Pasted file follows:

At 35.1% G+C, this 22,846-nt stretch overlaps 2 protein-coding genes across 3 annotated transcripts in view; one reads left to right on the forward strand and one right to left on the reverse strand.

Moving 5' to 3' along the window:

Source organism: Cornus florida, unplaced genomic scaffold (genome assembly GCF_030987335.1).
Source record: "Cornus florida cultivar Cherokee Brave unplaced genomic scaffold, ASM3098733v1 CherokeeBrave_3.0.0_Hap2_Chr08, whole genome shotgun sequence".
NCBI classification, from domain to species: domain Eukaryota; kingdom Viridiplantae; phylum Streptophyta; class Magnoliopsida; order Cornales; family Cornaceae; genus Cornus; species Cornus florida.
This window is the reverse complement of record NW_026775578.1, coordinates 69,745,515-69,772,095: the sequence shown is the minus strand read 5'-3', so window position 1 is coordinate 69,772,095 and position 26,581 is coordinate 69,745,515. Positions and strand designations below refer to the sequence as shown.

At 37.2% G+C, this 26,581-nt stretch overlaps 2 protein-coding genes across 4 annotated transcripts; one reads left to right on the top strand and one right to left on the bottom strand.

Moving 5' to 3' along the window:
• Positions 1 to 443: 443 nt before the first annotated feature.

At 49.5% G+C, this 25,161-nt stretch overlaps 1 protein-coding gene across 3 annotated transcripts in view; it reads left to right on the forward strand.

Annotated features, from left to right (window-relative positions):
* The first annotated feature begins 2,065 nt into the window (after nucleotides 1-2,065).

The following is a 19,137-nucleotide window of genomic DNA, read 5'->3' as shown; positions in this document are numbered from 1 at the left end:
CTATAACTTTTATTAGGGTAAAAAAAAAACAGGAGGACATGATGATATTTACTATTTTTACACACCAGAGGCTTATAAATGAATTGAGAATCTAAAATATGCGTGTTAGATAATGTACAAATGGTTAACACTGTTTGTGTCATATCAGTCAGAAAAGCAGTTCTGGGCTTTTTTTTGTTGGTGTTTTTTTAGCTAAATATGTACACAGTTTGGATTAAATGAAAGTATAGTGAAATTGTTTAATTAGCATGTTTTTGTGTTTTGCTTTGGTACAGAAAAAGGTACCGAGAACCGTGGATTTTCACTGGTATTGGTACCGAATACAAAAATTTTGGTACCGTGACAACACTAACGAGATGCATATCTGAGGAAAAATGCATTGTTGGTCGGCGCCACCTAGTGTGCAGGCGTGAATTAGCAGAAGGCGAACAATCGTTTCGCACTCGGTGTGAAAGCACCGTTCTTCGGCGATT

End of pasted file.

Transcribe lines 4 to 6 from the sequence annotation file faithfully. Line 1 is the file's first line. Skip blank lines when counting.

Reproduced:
Source record: "Cornus florida cultivar Cherokee Brave unplaced genomic scaffold, ASM3098733v1 CherokeeBrave_3.0.0_Hap2_Chr08, whole genome shotgun sequence".
NCBI classification, from domain to species: domain Eukaryota; kingdom Viridiplantae; phylum Streptophyta; class Magnoliopsida; order Cornales; family Cornaceae; genus Cornus; species Cornus florida.
This window is the reverse complement of record NW_026775578.1, coordinates 69,745,515-69,772,095: the sequence shown is the minus strand read 5'-3', so window position 1 is coordinate 69,772,095 and position 26,581 is coordinate 69,745,515. Positions and strand designations below refer to the sequence as shown.